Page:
Monday, January 4, 2010 , Posted by GRT at 7:10 PM
GOOGLE sure does love shaking up the system. Remember the original Google search page? It made news because your search results popped up fast and weren't cluttered with ads. Remember when Google went public? It made news because the founders auctioned off shares to the public. Remember when Gmail came out? It made news because it offered 1,000 times the free storage space of competitors like Hotmail and Yahoo.
And now Google wants to shake up the way we buy cell phones—by letting you shop for the phone and the service independently, on a new Google Web site (Google.com/ phone).
To introduce this phone store, on Tuesday, Google took the wraps off what may be the worst-kept secret on the Internet: a brandnew cell phone, designed by Google and made by HTC, called the Nexus One. It's pretty sweet, it advances the state of the art, and it's a welcome addition to the catalog of great app phones like the iPhone, Palm Pre and Motorola Droid.
But the truth is, the Google news this week isn't quite as earthshaking as Google seems to think it is.
First, the new phone. It's almost exactly the size and shape of the iPhone. Like most HTC phones, it's bland-looking. But it's so thin and rounded, it feels terrific in your hand.
It's loaded with gleaming, attractive features. It's hard to choose which is more gratifying: the speed—instant, smooth response when you're opening programs and scrolling—or the huge, 3.7-inch touch screen, which has much finer resolution than the iPhone (480 by 800 pixels, versus 320 by 480).
There's Wi-Fi and Bluetooth, like an iPhone, but also a removable one-day battery and a camera with a LED flash, autofocus and picture settings, although the photos themselves are roughly on par with the iPhone's.
The Nexus has no physical keyboard—only an on-screen keyboard, with a handy suggestion feature that I actually prefer to the iPhone's.
Radically enough, you can also dictate anywhere you can type. The transcriptions aren't what you'd call miraculous—accuracy is maybe 90 percent—but if you have simple messages, speak clearly and remember to pronounce your punctuation, this "experimental" feature is often much faster than typing.
As you'd guess, the Nexus uses Google's own Android operating system, so it's very similar to, for example, the Motorola Droid phone.
You get an impressive, free, turn-by-turn GPS navigation program, and soon you'll be able to buy a bedside dock that automatically turns the Nexus into a terrific alarm clock/weather/music station.
There's better integration all around: You can upload pictures and videos straight to YouTube, Picasa, Facebook and so on, for example, and you can tap a person's name and choose how you want to initiate contact (email, phone, text message). And you have five "home screens" to fill with the icons of your apps (up from three on the Droid). All of these changes will soon come to other Android phones as a software update.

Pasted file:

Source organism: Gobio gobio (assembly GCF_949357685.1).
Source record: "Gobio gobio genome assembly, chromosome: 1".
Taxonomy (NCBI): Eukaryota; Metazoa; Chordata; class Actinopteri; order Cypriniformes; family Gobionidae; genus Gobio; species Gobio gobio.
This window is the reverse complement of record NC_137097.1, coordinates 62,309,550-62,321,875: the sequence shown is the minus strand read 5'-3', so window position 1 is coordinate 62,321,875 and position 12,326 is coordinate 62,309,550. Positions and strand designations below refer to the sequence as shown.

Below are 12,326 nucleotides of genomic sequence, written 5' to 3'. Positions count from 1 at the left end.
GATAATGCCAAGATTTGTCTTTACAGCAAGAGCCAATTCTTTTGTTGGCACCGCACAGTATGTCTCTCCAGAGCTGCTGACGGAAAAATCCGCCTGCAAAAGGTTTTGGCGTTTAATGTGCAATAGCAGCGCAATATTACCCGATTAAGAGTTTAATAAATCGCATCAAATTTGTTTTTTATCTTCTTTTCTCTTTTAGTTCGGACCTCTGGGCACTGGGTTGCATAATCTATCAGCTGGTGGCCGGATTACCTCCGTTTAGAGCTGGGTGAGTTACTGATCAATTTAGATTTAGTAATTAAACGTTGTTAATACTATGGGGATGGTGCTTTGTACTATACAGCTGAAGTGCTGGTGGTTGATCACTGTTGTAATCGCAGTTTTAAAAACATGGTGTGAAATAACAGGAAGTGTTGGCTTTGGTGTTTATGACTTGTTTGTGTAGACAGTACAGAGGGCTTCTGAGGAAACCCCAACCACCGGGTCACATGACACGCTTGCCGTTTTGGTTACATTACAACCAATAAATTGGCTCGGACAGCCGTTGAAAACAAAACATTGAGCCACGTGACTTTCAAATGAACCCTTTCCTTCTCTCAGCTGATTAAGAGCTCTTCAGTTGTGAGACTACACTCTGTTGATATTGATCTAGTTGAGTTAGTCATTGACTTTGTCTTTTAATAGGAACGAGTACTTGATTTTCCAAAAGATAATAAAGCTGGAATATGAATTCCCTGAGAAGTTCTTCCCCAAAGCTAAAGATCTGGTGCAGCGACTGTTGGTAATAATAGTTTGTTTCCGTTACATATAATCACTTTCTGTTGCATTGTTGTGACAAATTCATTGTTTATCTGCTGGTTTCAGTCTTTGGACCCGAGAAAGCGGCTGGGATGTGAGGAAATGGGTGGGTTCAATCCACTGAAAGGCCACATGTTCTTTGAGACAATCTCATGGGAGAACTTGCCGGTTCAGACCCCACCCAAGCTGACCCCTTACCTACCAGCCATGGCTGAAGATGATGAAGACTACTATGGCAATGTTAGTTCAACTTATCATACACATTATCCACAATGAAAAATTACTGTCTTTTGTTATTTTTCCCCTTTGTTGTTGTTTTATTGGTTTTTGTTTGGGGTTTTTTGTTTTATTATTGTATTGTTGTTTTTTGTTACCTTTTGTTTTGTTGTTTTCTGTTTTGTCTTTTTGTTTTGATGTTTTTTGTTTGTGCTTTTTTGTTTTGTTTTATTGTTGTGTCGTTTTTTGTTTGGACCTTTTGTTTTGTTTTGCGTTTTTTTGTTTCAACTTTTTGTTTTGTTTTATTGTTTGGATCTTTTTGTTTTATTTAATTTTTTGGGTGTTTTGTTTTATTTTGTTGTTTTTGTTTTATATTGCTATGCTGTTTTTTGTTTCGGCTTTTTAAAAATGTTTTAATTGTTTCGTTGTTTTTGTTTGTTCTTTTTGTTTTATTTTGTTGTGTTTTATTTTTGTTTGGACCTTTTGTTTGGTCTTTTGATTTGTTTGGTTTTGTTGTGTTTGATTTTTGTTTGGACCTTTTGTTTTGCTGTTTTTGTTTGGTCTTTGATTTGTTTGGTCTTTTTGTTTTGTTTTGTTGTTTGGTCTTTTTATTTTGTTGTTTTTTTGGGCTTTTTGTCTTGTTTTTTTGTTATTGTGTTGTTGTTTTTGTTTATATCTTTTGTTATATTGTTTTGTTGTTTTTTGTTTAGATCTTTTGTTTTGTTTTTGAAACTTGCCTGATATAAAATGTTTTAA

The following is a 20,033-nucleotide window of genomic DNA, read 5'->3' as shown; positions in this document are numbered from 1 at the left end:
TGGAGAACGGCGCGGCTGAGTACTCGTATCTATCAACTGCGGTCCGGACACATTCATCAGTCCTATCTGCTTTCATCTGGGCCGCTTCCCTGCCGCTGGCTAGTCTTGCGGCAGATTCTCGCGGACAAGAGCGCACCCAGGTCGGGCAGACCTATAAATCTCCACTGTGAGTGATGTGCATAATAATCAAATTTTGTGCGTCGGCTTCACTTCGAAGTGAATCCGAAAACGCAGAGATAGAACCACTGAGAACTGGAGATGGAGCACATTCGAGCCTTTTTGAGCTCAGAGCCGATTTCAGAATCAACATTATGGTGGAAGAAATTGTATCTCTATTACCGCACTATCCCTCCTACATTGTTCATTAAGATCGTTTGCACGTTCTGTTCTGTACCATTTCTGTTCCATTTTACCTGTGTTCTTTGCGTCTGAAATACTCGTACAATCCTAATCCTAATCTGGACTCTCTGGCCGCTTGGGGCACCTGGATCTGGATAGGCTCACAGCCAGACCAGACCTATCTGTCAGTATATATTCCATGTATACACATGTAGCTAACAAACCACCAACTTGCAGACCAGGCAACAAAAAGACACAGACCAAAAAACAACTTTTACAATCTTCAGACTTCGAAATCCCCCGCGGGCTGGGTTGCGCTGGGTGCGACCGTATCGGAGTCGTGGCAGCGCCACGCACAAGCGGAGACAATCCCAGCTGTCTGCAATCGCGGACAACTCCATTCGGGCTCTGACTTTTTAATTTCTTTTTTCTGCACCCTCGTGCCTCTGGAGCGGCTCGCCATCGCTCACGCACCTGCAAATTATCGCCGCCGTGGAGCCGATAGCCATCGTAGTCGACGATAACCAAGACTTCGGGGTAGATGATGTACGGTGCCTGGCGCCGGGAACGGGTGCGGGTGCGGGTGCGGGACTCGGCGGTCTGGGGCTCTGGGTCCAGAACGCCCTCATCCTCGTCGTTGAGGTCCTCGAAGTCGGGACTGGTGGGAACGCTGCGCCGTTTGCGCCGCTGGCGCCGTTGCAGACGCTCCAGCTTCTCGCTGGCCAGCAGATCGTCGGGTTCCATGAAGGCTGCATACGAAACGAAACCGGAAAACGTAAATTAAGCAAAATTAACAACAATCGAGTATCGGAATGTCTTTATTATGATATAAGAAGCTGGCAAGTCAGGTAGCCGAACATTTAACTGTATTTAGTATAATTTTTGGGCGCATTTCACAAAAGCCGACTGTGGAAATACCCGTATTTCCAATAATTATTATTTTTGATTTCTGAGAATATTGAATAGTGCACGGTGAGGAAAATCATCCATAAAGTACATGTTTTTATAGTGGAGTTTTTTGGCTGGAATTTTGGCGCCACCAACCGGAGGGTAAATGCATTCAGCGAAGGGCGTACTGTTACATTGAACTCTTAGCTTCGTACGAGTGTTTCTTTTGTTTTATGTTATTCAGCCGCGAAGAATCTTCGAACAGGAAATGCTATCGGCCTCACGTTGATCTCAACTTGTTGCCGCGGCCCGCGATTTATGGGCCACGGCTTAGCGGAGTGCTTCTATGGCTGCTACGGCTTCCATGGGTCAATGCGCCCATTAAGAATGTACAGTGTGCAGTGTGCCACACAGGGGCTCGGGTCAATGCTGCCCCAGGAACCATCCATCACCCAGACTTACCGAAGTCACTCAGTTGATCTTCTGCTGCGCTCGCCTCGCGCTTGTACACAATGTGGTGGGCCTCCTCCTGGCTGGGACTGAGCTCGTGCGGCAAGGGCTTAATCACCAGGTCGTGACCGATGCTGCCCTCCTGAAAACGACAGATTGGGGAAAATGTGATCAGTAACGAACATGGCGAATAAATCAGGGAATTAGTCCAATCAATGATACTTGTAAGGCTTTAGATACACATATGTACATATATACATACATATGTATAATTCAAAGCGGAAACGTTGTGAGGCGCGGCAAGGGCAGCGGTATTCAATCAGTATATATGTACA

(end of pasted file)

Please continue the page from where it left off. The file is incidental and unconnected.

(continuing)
Despite these goodies, the Nexus is missing some important features that iPhone fans take for granted. For starters, the Google app store is much smaller, featuring 18,000 fun little games; there are well over 100,000 for the iPhone.
Worse, even if you find a lot of good ones, you might not have anywhere to install them. The Nexus can accommodate memory cards up to 32 gigabytes (a 4 gigabyte card comes with it)—and yet, inexplicably, the Nexus allots only the tiniest sliver of that (190 megabytes) for downloaded apps.
There's no physical ringer on-off switch (you have to do it on the screen), and therefore no way to tell by touch if the ringer is off, as you can on the iPhone and Palm phones.
Sadly, the Nexus One also lacks a multitouch screen like the iPhone's. So zooming into photos and Web pages is awkward and hard to control. Finally, the Nexus just doesn't attain the iPhone's fit and finish. The buttons under the screen (Back, Menu, Home, Search) are balky, often ignoring your finger-presses completely.
But maybe it doesn't matter if the Nexus One isn't nirvana. Google says it's only the first Google phone of many, with one store to sell them all.
Google hopes to expand its online phone store, to really shake things up, to put some fear into the entrenched industry players. It plans to sell more phones, from Google and other companies, each with a choice of carriers. It's a noble ambition.
But at the start, at least, the results are a pair of head-scratchers. The Nexus One is an excellent app phone, fast and powerful but marred by some glitches and missing features -- a worthy competitor to the Droid, if not the iPhone.